By Will Russell
LONDON (Reuters) - Television series "The Crown" might have won millions of fans across the globe with its dramatization of the life and reign of Britain's Queen Elizabeth but one royal historian has accused it of peddling a subversive republican message.
The third season of the hit Netflix show was released on Sunday, portraying events around Elizabeth and her family from the mid-1960s until 1977.
Its creator Peter Morgan has said the series, whose first two seasons cost about $130 million to make, is based on known facts and imagined private conversations.
However, royal historian Hugo Vickers has penned a book "The Crown Dissected", to expose the fiction, saying the show features ludicrous events, misrepresents characters and includes some "idiotic scenes".
"What I like is fiction to help us to understand the truth but not to pervert it and twist it around so you get a completely false view about what happened," Vickers told Reuters.
"I think there is a subtle subversive republican message. If you want to find out more about that, go and look at what Peter Morgan has been saying in order to promote the series. He's quite rude about all of them."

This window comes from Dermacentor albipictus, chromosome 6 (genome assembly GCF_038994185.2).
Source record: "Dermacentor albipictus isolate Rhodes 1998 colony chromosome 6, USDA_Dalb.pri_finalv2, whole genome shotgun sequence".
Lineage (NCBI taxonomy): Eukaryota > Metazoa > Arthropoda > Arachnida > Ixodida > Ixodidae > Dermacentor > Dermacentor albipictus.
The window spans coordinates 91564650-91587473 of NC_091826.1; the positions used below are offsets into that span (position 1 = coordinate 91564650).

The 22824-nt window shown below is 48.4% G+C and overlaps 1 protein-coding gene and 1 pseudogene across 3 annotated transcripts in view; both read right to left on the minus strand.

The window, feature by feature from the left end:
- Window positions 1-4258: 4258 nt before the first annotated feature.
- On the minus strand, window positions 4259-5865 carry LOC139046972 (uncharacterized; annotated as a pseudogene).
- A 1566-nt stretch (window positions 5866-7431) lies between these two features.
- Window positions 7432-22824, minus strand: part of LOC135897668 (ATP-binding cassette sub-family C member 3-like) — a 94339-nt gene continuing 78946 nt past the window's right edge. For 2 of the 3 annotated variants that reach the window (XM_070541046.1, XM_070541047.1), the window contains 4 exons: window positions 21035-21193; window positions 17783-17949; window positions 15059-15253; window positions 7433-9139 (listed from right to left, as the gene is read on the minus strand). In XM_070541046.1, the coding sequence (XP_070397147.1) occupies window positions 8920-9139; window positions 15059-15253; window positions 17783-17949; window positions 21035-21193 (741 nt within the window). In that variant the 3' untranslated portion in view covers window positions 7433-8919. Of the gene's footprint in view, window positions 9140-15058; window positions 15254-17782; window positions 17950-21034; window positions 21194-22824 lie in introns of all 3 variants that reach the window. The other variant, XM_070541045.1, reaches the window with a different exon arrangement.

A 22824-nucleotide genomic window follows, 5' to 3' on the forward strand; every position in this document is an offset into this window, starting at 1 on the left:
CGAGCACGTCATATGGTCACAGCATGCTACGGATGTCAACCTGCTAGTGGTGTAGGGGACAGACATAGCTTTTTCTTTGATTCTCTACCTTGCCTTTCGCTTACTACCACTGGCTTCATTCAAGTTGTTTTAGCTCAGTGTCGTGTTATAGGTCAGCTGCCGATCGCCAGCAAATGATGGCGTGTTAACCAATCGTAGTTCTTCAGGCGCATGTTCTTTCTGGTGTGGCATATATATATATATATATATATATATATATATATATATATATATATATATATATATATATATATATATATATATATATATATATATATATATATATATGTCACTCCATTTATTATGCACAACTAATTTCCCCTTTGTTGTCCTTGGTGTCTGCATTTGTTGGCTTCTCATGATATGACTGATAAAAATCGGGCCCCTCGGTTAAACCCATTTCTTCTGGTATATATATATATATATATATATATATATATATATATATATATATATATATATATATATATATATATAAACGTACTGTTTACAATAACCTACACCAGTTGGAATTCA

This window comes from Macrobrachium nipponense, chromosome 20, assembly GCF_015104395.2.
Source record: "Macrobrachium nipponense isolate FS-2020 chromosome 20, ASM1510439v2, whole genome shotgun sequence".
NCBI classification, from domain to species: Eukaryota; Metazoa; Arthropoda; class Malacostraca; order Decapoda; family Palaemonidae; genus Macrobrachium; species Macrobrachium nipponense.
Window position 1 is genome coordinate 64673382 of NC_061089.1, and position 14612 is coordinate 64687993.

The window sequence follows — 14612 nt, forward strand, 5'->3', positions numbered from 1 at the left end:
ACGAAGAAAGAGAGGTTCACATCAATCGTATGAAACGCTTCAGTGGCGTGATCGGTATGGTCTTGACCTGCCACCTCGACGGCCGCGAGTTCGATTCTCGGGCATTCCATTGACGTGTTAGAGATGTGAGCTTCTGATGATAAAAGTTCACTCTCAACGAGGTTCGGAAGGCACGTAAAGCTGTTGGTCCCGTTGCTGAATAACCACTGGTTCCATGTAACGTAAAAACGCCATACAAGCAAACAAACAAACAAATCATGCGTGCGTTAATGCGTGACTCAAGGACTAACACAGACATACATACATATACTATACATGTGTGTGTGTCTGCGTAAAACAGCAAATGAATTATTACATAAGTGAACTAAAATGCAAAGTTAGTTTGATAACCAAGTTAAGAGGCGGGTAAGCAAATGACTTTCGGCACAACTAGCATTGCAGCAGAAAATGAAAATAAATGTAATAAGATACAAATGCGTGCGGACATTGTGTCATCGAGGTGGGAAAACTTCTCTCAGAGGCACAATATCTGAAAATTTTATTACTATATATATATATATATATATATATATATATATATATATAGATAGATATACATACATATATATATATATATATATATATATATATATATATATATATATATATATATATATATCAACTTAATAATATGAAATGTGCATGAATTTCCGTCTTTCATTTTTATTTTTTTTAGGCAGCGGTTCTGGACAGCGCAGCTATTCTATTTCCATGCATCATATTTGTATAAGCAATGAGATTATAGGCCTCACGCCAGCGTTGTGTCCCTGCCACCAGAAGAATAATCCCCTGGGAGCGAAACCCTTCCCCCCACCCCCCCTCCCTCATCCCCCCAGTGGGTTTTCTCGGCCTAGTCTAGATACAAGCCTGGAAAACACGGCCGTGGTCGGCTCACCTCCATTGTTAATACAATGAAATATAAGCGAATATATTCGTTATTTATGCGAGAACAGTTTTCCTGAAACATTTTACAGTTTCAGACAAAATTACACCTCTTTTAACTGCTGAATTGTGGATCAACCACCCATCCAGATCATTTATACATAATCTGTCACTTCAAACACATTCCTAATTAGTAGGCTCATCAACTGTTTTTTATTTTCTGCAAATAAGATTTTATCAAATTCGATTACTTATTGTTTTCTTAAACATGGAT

Vickers, a passionate monarchist who has written numerous books on the royals, said he was "not a pawn of Buckingham Palace" but was concerned about the public believing that everything it watched had really happened.
"It seeps into the psyche and people believe it to be true and it isn't," he said.
The worst error so far, Vickers said, was the account of the death of the sister of Elizabeth's husband Prince Philip, who was killed with her family in an airplane crash in 1937. He said parts of that account were "absolutely outrageous".
The drama series about the royals has recently been overshadowed by intrigue surrounding the Windsors themselves.
Last month Prince Harry, the queen's grandson, and his wife Meghan Markle began legal action against a national newspaper over what they said was "bullying" by sections of the British media.
In the last few days, Elizabeth's second son Prince Andrew has dominated headlines after he gave an interview, described by British media as a car crash, in which he denied accusations of having sex with an underage girl.
(This story corrects book title)
(Writing by Michael Holden; Editing by Gareth Jones)